Dr. John Milton Fogg, Jr., botanist, University of Pennsylvania professor, Dean, and Vice Provost, director of the Morris Arboretum, instructor at the Arboretum School of the Barnes Foundation, and director of the Barnes Foundation Arboretum: John Milton Fogg Papers, 1931-1982. http://www.barnesfoundation.org/assets/public/ead/jmf_frameset.html
 (Swartley 1946) (J. C. Hickman and C. S. Hickman, 1977)
 UBC Herbarium. [accessed December 11, 2011]: http://herbie.zoology.ubc.ca/~botany/herbarium/details.php?db=vwsp.fp7&layout=vwsp_web_details&recid=139488&ass_num=V47875
 Weingartner, E. W. (1973). Gable Azaleas In The Olive W. Lee Memorial Garden. Journal American Rhododendron Society, 27(2). Retrieved from http://scholar.lib.vt.edu/ejournals/JARS/v27n2/v27n2-weingartner.htm
"About 1,500 of the approximately 2,000 azaleas in the Lee garden are Gable hybrids and the oldest are now more than 30 years old. Maturity has revealed the ultimate characteristics of each variety. Thus the original 'Mary Dalton' is 15 feet high, although many of its branches are pendant from the burden of its salmon-pink flowers over the years. 'Forest Fire' is not a large plant but is said to be the only existing hybrid with R. tschonoskii as a parent, and its sheets of blossoms are so densely packed that most are unable to open beyond the bud stage. There are a number of highly regarded but as yet unnamed seedlings in the garden. The most interesting of these is T-4-G, a very dwarf, dense, dome-shaped plant covered with double salmon-pink flowers. 'Stewartstonian' is probably the purest red of any azalea, and that feature has been exploited by a mass planting of some 125 specimens, now mature, on a slope back lighted by the afternoon sun. Another area has been given over to 35 specimens of 'Mary Dalton' which at blooming time block the path they line under the weight of their flowers. After the original 'Mary Dalton,' probably the most admired specimen is a huge plant of 'Big Joe' which towers over and seems to shelter other varieties in the same color range. (One frequent visitor makes it a practice to curtsy as she passes 'Big Joe.')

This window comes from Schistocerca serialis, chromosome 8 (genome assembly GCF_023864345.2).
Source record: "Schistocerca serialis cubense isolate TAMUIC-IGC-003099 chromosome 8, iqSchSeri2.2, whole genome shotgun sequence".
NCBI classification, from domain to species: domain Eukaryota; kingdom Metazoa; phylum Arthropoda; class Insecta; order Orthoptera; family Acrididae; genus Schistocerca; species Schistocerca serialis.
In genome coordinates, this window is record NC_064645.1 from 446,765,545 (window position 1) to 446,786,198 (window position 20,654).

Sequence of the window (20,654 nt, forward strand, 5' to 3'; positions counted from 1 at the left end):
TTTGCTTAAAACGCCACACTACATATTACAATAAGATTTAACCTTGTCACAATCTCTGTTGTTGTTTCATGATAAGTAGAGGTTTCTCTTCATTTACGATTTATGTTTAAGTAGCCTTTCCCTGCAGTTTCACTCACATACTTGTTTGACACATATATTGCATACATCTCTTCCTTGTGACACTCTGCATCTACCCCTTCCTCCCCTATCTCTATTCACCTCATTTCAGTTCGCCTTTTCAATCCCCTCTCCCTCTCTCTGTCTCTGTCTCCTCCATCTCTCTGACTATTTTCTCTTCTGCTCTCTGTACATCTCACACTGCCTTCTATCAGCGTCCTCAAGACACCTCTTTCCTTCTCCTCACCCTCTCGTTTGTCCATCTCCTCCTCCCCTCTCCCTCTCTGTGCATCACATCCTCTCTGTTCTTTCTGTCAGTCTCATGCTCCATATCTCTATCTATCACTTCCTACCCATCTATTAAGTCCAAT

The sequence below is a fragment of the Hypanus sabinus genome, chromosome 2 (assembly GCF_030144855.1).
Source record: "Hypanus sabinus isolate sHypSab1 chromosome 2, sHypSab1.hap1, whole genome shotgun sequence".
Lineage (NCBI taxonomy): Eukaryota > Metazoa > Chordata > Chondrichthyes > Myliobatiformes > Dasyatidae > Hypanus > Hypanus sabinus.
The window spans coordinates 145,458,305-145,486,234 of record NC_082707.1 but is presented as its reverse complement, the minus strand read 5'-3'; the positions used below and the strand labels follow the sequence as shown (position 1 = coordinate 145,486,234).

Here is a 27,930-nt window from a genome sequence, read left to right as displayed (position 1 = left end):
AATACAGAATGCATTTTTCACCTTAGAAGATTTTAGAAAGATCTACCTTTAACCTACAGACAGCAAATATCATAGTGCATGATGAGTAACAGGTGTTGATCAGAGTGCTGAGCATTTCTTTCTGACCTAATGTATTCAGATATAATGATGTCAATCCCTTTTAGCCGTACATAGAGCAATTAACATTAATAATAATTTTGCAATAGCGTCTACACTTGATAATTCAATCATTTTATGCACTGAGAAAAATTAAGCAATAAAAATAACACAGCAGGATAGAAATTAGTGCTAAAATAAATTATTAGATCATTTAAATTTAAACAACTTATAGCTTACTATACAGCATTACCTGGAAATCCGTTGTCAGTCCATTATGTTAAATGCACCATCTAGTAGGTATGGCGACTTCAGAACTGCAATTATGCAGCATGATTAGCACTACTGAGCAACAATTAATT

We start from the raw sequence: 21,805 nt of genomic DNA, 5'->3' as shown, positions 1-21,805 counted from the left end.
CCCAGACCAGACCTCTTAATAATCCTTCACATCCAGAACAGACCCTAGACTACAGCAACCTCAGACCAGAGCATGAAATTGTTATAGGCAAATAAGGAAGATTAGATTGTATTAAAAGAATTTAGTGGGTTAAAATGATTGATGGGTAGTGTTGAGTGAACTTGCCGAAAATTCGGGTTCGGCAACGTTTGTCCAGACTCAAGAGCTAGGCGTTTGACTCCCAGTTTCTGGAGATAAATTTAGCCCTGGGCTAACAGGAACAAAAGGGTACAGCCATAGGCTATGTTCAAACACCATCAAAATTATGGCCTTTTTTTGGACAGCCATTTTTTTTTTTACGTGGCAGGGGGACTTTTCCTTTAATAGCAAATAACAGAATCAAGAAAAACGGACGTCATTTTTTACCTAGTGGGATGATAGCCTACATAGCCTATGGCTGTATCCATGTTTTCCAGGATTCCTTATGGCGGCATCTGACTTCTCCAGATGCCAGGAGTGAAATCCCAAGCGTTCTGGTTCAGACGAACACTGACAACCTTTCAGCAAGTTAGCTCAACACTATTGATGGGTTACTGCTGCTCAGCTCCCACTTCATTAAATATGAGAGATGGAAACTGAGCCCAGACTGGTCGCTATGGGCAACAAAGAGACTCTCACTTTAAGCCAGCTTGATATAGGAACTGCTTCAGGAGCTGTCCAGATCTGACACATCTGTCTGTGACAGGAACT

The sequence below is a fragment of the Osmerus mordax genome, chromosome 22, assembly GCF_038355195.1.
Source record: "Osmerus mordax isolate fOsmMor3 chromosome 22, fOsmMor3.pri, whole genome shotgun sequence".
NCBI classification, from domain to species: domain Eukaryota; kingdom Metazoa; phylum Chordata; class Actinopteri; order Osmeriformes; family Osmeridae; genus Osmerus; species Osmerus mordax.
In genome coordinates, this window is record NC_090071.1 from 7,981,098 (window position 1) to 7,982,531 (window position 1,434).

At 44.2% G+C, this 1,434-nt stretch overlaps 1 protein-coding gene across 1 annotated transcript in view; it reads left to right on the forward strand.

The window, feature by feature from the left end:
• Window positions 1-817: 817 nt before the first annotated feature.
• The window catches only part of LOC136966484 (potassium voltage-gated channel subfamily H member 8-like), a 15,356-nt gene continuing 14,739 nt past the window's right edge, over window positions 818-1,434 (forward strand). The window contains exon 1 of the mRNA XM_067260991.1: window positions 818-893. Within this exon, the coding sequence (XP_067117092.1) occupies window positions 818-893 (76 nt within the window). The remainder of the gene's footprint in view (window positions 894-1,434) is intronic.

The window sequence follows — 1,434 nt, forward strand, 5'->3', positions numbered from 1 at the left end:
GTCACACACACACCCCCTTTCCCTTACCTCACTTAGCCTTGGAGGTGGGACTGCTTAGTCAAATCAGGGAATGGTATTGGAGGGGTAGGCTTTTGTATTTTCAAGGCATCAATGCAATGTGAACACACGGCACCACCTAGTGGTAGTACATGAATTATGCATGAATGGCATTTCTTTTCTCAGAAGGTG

The introduction of Gable rhododendrons has probably not yet ended and Caroline Gable continues to screen the seedlings remaining in the famed Gable woods, exercising the same disciplined judgment which made the original Gable label assurance of the highest quality. In general the rhododendron plants in the Memorial Garden are not as old as the azaleas, but two Gable hybrids which are greatly admired are specimens of 'Cadis' and 'Caroline,' secured in 1952, some years before they were introduced. 'Cadis' is now 8 feet high and 11 feet wide and has carried as many as 535 trusses. "
 The author presumes that this is the same Jack Swartley - Stewardstown, York, Pennsylvannia.October 9,1946 J. C. Swartley "in old orchard" Harvard Herbarium; see Table 8 http://kiki.huh.harvard.edu/databases/specimen_search.php?mode=details&id=228305 reference #353583.
 Glenn Dale Plant Research Station, Henry A Wallace, Beltsville Agricultural Research Center (USDA-ARS BARC)
 Isaac Rehert. June 19, 1971. Walk With Plant Specialist Presents Variety of Lessons. Baltimore Sun
Eduards Baltars was unable to find work as a botanist, teacher or researcher. He therefore worked as a carpenter and donated his time and knowledge to the people of Maryland as a volunteer curating the herbarium and planting and maintaining the native plant section of the Clyburn Arboretum in Baltimore, Maryland.
 personal communication with the author: Matthew C. Perry, Research Wildlife Biologist, USGS Patuxent Wildlife Research Center. email March 7, 2012
"I first identified mile a minute weed (Polygonum perfoliatum) at Patuxent on September 11, 1989 in the Gabrielson Lab drainage ditch."